SIT students go back and give back
December 18th, 2018 | SIT, SIT Graduate Institute, SIT Study Abroad
During December, we're focusing on reciprocity — one of the core values shared by all SIT programs. Each week, we're highlighting stories and posts from the past year about the ways students and staff give back through projects and research on their programs, and the alumni who have taken reciprocity beyond their SIT experiences to make it part of their daily lives. This week's projects focus on the indigenous people in the places where SIT Study Abroad programs take place.
Funding Ngäbe-Buglé scholars
In 2008, four students on SIT Panama: Tropical Ecology, Marine Ecosystems, and Biodiversity Conservation had a big idea. SIT alumna Katie Clay says, "While in the Comarca [region], we learned that nine out of 10 Ngäbe students don't reach 7th grade. There are many reasons that so many students drop out of school, but with 90 percent of families experiencing conditions of extreme poverty, the barriers and opportunity costs to education are high. Since we had first visited for educational purposes and because we had learned so much from our time in the Comarca, we decided that the best way to reciprocate the generosity we experienced would be to help lower some of those barriers." In the decade since, they've established their idea in a big way, founding a new organization. Few for Change/ Unidos por el Cambio, that supports the education of young students in Panama. To learn more, check out Few for Change or visit their Youtube channel.
Hayley Stuart, Courtney Blackmer-Reynolds, and Shaya Christensen were students on SIT Bolivia: Multiculturalism, Globalization, and Social Change in fall 2014. All three were creating documentary films for the independent research projects when they thought of making an all-women documentary. The women returned to Bolivia in 2018 for an ambitious filmmaking project, Still River, Silent Jungle, which chronicles a whitewater kayaking expedition down Bolivia’s Tuichi River to raise awareness and aid conservation of Bolivia’s Madidi National Park. The issue of hydroelectric power and its impact on indigenous communities is central to Still River, Silent Jungle. Shaya says the team was motivated by something they learned as part of SIT — the Andean concept of “ayni,” which translates to "reciprocity." The students' journey is still underway: In November, they returned for more filming. You can find out more and check out the latest news here.
SIT Graduate Institute alumnae Vicky Garcia and Mary Hensley work with the indigenous people of the Cordillera region of the Philippines, helping farmers bring their heirloom varieties of rice to the rest of the world. Both Vicky and Mary received SIT degrees in International Management in 2004. Vicky grew up in the Philippines, and previously worked for the Philippine Department of Labor and Employment. Vicky, who had polio as a child, overcame major logistical challenges to reach the farmers. Eventually, she helped them by advocating for their needs with the Philippine government, enabling an increase in production that has allowed them to meet larger demand for their rice. Vicky and Mary head Eighth Wonder, a company aiming to spread the word and the unique tastes of Cordillera rice around the world. Hear about Vicky's journey in an episode of SIT's On SITe podcast.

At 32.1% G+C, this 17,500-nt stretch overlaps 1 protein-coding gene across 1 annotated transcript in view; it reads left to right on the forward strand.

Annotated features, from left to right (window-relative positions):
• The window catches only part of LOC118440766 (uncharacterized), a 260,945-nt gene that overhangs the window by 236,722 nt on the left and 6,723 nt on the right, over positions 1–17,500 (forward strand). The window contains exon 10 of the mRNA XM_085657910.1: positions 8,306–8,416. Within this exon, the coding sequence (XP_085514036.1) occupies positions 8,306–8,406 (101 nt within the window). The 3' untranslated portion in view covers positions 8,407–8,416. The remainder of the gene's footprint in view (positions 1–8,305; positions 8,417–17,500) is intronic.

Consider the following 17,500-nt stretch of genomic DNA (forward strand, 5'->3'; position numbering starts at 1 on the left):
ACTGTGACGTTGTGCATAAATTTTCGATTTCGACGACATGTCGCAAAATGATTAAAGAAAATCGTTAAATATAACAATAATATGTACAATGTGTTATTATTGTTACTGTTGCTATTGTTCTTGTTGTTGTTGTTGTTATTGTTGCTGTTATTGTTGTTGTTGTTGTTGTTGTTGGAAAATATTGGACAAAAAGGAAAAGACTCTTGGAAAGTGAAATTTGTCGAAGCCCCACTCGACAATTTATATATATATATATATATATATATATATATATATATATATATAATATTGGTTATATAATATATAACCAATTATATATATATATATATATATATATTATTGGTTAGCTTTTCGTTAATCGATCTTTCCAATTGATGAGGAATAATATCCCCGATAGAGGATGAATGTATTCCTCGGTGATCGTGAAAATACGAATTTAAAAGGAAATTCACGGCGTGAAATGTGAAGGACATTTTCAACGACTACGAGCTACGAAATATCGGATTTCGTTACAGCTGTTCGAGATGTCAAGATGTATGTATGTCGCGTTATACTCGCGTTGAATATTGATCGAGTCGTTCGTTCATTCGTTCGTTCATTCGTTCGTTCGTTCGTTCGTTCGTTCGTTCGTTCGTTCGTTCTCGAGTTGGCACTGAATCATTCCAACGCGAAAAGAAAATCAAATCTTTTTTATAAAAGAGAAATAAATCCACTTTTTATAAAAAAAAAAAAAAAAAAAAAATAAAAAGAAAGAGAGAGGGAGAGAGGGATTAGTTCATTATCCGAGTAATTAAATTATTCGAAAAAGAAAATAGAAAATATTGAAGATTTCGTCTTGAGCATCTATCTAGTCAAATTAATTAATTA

Endangered Languages, Endangered Practices
SIT's Central American programs have produced intriguing media centered on the indigenous cultures that inhabit the Caribbean coast. In 2017, SIT Nicaragua: Youth Culture, Literacy, and Media alumnus Eli Laban received SIT's Alice Rowan Swanson Fellowship to continue the work he began as part of his Independent Study Project, a short film about how to count in the endangered Garifuna language. After Eli returned to chronicle more of the region's languages, his efforts won a College Emmy. You can see this project and others at Eli's site.
SIT Panama: Tropical Ecology, Marine Ecosystems, and Biodiversity Conservation alumna Antonia Brown wrote a research paper about the fishing practices of the Guna people, who
inhabit Panamanian islands in the Caribbean. To accompany her paper, Antonia produced a short film about the culture of the islands and their sustainability. After her return to the U.S., Antonia's film was selected as part of the 2018 Wildlife Conservation Film Festival in New York City and the 2018 Capital City Black Film Festival in Austin, Texas where it placed third for best short documentary.
Learn more about Antonia and see her film here.